Mentions: In order to assay protein co-sedimentation with pre-ribosomes in a tag-independent fashion, we employed a shotgun-style tandem mass-spectrometry (MS/MS) approach [36]. Proteins in each of 14 fractions from a sucrose density gradient separation of the whole-cell lysate from wild-type yeast were identified by mass spectrometry and quantified using MS/MS spectral counts (Figure 4A), which measured the proportion of the total observed MS/MS spectra that were associated with each given protein [37]. Using an approach shown to quantitatively map protein separation profiles in complex samples [38], the distribution of each protein along the density gradient was derived from the normalized abundance profiles obtained across the set of mass-spectrometry analyses (Figure 4A). We identified, on the basis of their sedimentation profiles, a total of 1,023 unique proteins (Table S3) that were clustered into four major groups (Figure 4B; sedimentation profiles of representatives for each group are shown in Figure 4C–4F). Most r-proteins distributed in the high-density fractions corresponding to the polysomes (Figures 4B, 4C), and many translation-initiation factors and 40S biogenesis factors were clustered together and sedimented in the 40S fractions (Figures 4B, 4D). One group primarily distributing in the low-density fractions was highly enriched for metabolic enzymes (Figures 4B, 4E). Finally, many 60S subunit biogenesis factors sedimented in the 60S fractions (Figures 4B, 4F). As controls, the distributions of marker proteins for each of these groups (Eno1p, Tsr1p, Lsg1p, Rps3p, and Rpl8ap) were determined and were found to be consistent with their sedimentation patterns as measured by immunoblot (Figure 3A, Figure 4C–4F), which supports this mass-spectrometry-based approach to measuring the sedimentation pattern for each protein.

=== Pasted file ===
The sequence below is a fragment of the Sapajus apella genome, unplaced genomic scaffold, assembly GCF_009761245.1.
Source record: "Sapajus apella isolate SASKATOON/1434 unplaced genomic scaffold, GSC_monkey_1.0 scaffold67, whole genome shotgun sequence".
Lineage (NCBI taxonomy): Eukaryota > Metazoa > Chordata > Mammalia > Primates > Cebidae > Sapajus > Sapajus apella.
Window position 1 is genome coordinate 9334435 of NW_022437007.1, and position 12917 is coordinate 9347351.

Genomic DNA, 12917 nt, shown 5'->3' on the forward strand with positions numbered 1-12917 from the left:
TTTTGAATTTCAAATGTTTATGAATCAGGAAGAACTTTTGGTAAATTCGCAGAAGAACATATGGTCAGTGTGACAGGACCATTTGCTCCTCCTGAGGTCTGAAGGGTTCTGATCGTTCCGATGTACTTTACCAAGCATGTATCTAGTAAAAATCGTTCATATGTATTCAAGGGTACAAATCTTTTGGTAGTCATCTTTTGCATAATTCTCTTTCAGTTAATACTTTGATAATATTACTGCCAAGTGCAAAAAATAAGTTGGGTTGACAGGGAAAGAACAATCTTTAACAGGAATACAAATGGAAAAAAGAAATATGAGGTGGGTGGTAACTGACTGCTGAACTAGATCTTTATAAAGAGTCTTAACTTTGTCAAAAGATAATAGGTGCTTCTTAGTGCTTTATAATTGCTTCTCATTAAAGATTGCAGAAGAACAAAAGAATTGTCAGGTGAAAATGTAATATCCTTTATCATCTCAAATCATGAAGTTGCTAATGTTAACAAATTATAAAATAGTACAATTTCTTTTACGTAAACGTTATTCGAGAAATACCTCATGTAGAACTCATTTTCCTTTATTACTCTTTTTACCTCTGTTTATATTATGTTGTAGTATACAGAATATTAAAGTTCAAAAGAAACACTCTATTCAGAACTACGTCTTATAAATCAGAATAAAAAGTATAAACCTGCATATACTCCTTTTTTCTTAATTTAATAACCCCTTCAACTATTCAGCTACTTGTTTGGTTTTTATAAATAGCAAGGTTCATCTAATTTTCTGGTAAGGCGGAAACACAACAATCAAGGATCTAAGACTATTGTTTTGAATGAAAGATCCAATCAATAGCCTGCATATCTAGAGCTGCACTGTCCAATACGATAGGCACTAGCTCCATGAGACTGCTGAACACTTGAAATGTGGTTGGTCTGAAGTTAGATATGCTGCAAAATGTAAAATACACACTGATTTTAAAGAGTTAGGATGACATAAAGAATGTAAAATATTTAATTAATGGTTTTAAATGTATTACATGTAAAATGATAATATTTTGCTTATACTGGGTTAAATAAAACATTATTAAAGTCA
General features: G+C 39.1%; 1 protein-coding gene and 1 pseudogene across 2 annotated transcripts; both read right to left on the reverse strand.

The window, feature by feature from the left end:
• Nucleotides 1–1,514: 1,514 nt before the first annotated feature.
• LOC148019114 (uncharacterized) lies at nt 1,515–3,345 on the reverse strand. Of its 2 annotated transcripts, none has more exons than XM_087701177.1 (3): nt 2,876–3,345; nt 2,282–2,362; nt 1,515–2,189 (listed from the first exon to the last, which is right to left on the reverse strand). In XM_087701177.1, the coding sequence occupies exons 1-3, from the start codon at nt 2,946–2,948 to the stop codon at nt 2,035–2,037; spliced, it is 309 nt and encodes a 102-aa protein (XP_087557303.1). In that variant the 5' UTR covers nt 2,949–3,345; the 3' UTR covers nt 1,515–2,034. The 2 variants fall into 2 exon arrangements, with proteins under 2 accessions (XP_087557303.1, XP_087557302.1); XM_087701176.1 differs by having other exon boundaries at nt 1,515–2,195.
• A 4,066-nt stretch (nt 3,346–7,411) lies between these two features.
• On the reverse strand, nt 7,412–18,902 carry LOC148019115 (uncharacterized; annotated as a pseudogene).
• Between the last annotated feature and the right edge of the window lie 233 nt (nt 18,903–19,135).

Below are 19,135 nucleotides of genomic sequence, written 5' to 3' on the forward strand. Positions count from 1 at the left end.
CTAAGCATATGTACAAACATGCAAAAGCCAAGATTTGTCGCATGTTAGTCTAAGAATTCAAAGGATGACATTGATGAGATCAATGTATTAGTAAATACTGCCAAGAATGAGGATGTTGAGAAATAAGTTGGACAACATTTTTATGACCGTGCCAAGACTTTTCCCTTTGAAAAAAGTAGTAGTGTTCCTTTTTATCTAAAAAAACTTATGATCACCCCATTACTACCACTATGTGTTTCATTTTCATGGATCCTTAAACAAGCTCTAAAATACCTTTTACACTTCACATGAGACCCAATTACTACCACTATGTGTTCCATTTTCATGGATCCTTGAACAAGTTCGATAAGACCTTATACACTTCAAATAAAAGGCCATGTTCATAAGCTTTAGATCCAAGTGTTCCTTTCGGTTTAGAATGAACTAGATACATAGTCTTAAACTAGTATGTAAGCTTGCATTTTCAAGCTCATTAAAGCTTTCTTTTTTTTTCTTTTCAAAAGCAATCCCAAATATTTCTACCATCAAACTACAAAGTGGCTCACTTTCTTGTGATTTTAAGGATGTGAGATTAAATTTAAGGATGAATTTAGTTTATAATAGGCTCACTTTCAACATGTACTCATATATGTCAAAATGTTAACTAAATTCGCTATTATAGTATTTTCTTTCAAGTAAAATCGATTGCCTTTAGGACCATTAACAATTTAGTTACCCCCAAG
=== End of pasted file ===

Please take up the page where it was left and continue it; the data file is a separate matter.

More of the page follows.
Bottom Line: Here, we employ network-guided genetics-an approach for associating candidate genes with biological processes that capitalizes on recent advances in functional genomic and proteomic studies-to computationally identify additional ribosomal biogenesis genes.We associate the new genes with specific aspects of ribosomal subunit maturation, ribosomal particle association, and ribosomal subunit nuclear export, and we identify genes specifically required for the processing of 5S, 7S, 20S, 27S, and 35S rRNAs.These results reveal new connections between ribosome biogenesis and mRNA splicing and add >10% new genes-most with human orthologs-to the biogenesis pathway, significantly extending our understanding of a universally conserved eukaryotic process.